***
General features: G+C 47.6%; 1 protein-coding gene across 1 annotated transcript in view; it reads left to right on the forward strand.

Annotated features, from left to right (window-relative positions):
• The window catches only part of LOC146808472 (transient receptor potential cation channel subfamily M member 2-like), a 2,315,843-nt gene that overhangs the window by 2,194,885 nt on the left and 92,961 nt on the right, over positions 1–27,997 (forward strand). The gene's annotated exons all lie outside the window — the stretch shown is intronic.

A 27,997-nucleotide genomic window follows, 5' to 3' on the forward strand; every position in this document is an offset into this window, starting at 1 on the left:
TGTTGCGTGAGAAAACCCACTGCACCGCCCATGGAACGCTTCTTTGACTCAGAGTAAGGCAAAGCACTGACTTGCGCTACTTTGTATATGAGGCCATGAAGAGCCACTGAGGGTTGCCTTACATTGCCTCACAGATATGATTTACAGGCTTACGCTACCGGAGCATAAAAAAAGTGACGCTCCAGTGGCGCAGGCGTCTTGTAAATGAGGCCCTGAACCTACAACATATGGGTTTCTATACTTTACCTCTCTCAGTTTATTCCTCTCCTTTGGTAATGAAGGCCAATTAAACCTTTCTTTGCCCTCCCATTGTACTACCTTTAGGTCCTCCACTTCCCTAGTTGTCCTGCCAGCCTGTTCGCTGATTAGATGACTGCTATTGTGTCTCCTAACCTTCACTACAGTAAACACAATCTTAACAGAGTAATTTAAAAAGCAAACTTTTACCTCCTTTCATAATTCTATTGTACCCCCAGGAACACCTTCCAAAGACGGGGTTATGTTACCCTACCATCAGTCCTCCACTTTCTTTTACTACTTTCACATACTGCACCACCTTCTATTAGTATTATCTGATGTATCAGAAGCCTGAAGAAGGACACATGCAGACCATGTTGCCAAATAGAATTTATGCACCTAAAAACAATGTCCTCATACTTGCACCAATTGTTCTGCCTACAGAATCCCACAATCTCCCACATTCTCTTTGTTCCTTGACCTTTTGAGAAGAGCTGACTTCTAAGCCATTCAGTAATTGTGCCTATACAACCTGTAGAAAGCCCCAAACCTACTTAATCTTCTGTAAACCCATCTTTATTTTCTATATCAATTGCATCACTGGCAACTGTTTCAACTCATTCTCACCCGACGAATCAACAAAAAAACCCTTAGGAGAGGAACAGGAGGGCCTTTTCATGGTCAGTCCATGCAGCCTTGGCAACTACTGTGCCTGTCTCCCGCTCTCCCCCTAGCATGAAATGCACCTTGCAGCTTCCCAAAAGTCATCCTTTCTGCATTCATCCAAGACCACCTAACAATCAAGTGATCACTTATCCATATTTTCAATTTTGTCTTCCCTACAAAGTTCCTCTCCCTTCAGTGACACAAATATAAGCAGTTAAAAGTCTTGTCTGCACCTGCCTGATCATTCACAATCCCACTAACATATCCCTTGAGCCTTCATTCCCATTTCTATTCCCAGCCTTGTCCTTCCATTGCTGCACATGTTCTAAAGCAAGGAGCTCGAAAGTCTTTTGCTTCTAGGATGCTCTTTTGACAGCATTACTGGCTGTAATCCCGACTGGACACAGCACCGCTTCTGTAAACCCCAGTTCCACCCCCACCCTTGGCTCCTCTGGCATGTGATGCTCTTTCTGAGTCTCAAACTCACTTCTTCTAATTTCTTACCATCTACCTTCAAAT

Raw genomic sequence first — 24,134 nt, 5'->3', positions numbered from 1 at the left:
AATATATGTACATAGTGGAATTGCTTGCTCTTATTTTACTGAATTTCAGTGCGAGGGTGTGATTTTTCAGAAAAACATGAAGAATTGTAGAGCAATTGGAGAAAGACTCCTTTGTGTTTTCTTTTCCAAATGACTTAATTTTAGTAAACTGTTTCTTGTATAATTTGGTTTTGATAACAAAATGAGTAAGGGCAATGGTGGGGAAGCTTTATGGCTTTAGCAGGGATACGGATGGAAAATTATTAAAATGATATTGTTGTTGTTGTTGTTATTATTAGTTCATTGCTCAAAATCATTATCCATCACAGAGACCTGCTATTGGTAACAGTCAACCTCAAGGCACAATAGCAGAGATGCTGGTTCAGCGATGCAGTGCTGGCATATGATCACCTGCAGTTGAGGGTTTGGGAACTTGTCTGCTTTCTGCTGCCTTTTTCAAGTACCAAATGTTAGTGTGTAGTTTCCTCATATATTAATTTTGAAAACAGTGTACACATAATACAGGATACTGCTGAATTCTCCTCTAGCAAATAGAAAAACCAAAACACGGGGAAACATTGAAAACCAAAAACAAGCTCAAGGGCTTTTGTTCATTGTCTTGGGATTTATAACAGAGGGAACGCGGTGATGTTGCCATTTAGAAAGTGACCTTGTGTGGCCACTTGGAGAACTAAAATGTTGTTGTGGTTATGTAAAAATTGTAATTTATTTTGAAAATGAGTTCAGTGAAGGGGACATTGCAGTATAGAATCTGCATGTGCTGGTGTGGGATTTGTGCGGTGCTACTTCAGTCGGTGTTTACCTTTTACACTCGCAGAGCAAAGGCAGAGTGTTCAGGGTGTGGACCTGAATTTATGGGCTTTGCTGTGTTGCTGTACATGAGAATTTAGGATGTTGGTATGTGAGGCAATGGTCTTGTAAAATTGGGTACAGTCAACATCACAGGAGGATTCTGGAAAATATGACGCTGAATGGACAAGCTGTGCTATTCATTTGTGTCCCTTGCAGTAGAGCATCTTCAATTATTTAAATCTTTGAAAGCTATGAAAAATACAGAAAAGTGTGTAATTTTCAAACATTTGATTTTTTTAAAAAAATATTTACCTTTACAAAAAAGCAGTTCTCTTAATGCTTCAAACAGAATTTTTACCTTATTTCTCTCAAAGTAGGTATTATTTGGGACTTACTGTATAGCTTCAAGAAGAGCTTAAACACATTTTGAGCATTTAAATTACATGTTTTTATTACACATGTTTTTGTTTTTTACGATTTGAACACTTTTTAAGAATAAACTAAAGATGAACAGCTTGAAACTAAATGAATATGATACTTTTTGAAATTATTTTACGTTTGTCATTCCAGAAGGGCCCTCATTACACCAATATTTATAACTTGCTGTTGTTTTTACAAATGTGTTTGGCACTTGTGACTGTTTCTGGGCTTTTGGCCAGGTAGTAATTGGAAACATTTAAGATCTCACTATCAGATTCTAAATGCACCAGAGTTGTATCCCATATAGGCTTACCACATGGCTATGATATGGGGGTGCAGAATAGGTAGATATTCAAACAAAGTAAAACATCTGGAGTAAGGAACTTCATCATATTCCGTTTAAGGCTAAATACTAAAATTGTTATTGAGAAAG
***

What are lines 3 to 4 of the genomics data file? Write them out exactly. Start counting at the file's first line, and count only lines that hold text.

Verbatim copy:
• The window catches only part of LOC146808472 (transient receptor potential cation channel subfamily M member 2-like), a 2,315,843-nt gene that overhangs the window by 2,194,885 nt on the left and 92,961 nt on the right, over positions 1–27,997 (forward strand). The gene's annotated exons all lie outside the window — the stretch shown is intronic.

A 27,997-nucleotide genomic window follows, 5' to 3' on the forward strand; every position in this document is an offset into this window, starting at 1 on the left: